A key story for the Christian framing of work comes from the first stories in the book of Genesis.  In contrast to Enûma Eliš, work is not beneath the God of the Bible, and the created outcomes of His work are named as “good” or “very good”.  The need for work wasn’t a consequence of creation, it was the good impetus of creation itself.  Therefore, work itself is a good thing, and is about bringing order to chaos for the flourishing of life.  Another contrast to Enûma Eliš, is that the Bible places the origin of humanity as God’s deliberate creation; made in His image and the pinnacle of His creation as it’s the only part to be proclaimed “very good”.  Humans as God’s representatives, His image bearers in the world, are given the dignified purpose of continuing to work in the results of God’s work, to enjoy the blessings of creation and continue to care for it.  Genesis 2:15 The Lord God took the man and put him in the Garden of Eden to work it and take care of it.  There are three initial tasks given by God, to ‘subdue’ the earth (Genesis 1:28), to ‘work’ and ‘watch over’ the garden (Genesis 2:15) and to ‘name’ the animals (Genesis 2:19-20).  

The Genesis story gives a remarkably dignified view of humanity position and role within the world.  From a biblical view, human work has the dimension of being part of God’s project, the further blessing and cultivation of his world: to care for creation; to personally enjoy the fruits of our labor,: and cultivate the world to bring further flourishing of life in ever expanding frontiers.   “Work” framed in this way elevates even tasks beyond the mundane, monotonous, into God’s project for creation—a following in His footsteps.  Today flourishing human life in God’s world continues to need skilled agricultural workers so that there is food to eat.  But agricultural work is not the only type found in Genesis. As the story continues, we see the development of skills that engage further with God’s created world: musical instruments (Genesis 4:21); metal work (Genesis 4:22); and building structures (Genesis 11:3).  It is these developments which extend Adam and Eve’s mandated agricultural work and care of creation, to other frontiers outside of agriculture.  This extension is taken to mean that ‘work’ from the biblical perspective extends beyond merely ‘subdual’ of the agricultural world to an ordering and reordering of other aspects of God created world.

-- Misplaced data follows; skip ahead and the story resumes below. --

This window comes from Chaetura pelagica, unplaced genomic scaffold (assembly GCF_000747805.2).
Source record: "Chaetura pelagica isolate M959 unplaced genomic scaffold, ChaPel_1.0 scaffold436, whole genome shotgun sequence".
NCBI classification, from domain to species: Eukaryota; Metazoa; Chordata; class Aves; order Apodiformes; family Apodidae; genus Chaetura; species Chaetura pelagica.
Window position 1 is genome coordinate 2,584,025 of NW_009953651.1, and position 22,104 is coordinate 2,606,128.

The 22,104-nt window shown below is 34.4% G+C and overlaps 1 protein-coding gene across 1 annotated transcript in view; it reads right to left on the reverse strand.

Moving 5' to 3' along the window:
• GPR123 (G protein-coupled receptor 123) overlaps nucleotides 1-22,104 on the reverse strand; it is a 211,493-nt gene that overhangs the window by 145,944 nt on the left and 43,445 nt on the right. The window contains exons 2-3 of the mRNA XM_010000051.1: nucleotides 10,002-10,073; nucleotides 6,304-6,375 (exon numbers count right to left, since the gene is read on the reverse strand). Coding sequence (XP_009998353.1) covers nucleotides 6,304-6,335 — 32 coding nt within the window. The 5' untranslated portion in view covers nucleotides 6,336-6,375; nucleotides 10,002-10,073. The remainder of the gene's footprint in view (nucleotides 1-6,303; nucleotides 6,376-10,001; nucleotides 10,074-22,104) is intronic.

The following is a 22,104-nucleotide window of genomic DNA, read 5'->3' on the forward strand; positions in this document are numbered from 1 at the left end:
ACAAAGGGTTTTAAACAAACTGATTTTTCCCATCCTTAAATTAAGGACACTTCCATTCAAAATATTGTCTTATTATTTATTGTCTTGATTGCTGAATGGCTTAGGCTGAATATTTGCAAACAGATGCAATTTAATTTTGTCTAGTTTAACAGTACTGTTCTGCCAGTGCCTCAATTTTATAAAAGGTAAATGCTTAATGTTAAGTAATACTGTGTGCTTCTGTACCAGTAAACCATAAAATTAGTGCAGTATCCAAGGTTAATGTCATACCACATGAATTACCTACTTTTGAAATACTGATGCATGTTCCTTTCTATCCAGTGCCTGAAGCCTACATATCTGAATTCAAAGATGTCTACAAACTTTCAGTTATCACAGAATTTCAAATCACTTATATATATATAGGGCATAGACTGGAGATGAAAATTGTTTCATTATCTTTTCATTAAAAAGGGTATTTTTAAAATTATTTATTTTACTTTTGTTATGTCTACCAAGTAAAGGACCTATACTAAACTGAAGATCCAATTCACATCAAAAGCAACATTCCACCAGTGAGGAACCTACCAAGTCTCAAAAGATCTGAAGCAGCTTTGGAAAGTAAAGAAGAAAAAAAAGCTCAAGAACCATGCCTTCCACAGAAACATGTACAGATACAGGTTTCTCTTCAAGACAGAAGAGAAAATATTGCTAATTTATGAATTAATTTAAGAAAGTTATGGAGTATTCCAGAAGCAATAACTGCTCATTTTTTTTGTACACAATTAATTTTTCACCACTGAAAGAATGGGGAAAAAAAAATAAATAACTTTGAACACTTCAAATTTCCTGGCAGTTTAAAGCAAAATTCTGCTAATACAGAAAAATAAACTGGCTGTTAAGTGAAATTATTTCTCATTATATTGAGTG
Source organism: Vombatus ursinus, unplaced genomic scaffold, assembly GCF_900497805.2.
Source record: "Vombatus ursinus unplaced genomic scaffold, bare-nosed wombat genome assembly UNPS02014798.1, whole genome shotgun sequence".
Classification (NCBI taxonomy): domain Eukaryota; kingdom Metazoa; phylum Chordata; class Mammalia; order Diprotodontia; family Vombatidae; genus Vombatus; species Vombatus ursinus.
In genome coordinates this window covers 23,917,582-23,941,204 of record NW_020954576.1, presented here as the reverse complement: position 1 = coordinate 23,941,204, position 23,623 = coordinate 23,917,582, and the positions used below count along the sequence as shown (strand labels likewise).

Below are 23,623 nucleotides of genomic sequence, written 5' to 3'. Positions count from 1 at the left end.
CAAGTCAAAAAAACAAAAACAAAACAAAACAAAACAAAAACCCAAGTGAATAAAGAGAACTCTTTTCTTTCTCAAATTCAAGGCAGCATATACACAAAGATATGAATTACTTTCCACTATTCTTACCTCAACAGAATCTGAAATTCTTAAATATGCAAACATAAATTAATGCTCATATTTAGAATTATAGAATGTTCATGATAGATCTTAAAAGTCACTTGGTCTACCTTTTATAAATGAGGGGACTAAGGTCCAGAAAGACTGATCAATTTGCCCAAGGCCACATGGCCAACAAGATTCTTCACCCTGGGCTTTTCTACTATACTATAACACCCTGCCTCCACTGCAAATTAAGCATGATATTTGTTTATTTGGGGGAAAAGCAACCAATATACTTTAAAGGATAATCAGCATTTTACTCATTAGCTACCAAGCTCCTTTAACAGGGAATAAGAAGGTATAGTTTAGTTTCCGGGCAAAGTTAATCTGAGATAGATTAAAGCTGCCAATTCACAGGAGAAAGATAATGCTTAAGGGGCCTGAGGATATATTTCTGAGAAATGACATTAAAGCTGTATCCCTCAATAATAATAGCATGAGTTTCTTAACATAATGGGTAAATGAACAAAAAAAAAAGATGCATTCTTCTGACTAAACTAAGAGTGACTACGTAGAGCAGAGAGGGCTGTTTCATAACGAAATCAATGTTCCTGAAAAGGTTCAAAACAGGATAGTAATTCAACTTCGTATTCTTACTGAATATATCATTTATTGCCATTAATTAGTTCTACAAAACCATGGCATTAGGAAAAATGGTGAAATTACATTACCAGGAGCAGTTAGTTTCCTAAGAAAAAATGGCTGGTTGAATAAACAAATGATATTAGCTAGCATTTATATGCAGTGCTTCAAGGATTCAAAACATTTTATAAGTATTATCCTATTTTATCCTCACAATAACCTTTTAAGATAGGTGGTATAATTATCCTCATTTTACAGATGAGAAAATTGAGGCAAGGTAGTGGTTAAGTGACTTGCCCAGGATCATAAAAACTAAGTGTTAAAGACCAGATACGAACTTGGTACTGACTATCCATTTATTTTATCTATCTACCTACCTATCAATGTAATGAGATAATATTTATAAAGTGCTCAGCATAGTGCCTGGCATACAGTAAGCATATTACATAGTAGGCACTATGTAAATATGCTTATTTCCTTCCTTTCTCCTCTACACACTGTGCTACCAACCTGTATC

A second way the Bible (the first being subduing, caring creation) frames the purpose of work is in a community aspect. In a letter in the New Testament we read 

Anyone who has been stealing must never steal again. Instead, they must work. They must do something useful with their own hands. Then they will have something to give to people in need. Ephesians 4:28 

The purpose of work here is bigger than simply what the individual gets out of it.  Here the purpose of work is explicitly for the blessing of others.  Good work then requires a good outcome on the community at large.  Unhelpful work, is that which divides, disadvantages, degrades and takes resources from others in the community who need them.  Unfortunately our culture often only focuses on one bottom line—the financial one.  Yet greater financial profits can often be coupled with (but not always) further inequality and injustice (for instance).